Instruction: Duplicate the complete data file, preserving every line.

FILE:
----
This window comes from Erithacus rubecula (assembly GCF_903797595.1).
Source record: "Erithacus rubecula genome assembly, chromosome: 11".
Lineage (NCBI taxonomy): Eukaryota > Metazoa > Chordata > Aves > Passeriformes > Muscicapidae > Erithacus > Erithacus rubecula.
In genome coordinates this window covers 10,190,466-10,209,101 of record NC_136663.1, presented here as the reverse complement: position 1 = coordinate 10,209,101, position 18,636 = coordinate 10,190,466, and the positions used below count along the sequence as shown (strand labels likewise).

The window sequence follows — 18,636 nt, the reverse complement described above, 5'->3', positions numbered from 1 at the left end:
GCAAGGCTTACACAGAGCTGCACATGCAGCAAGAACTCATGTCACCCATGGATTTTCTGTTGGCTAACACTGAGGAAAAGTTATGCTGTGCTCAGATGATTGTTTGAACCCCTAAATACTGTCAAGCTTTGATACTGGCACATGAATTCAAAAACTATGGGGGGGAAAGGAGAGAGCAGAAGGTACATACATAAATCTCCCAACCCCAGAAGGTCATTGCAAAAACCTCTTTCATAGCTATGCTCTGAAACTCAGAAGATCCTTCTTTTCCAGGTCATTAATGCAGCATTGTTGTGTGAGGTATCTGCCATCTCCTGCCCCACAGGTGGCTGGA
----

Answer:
This window comes from Erithacus rubecula (assembly GCF_903797595.1).
Source record: "Erithacus rubecula genome assembly, chromosome: 11".
Lineage (NCBI taxonomy): Eukaryota > Metazoa > Chordata > Aves > Passeriformes > Muscicapidae > Erithacus > Erithacus rubecula.
In genome coordinates this window covers 10,190,466-10,209,101 of record NC_136663.1, presented here as the reverse complement: position 1 = coordinate 10,209,101, position 18,636 = coordinate 10,190,466, and the positions used below count along the sequence as shown (strand labels likewise).

The window sequence follows — 18,636 nt, the reverse complement described above, 5'->3', positions numbered from 1 at the left end:
GCAAGGCTTACACAGAGCTGCACATGCAGCAAGAACTCATGTCACCCATGGATTTTCTGTTGGCTAACACTGAGGAAAAGTTATGCTGTGCTCAGATGATTGTTTGAACCCCTAAATACTGTCAAGCTTTGATACTGGCACATGAATTCAAAAACTATGGGGGGGAAAGGAGAGAGCAGAAGGTACATACATAAATCTCCCAACCCCAGAAGGTCATTGCAAAAACCTCTTTCATAGCTATGCTCTGAAACTCAGAAGATCCTTCTTTTCCAGGTCATTAATGCAGCATTGTTGTGTGAGGTATCTGCCATCTCCTGCCCCACAGGTGGCTGGA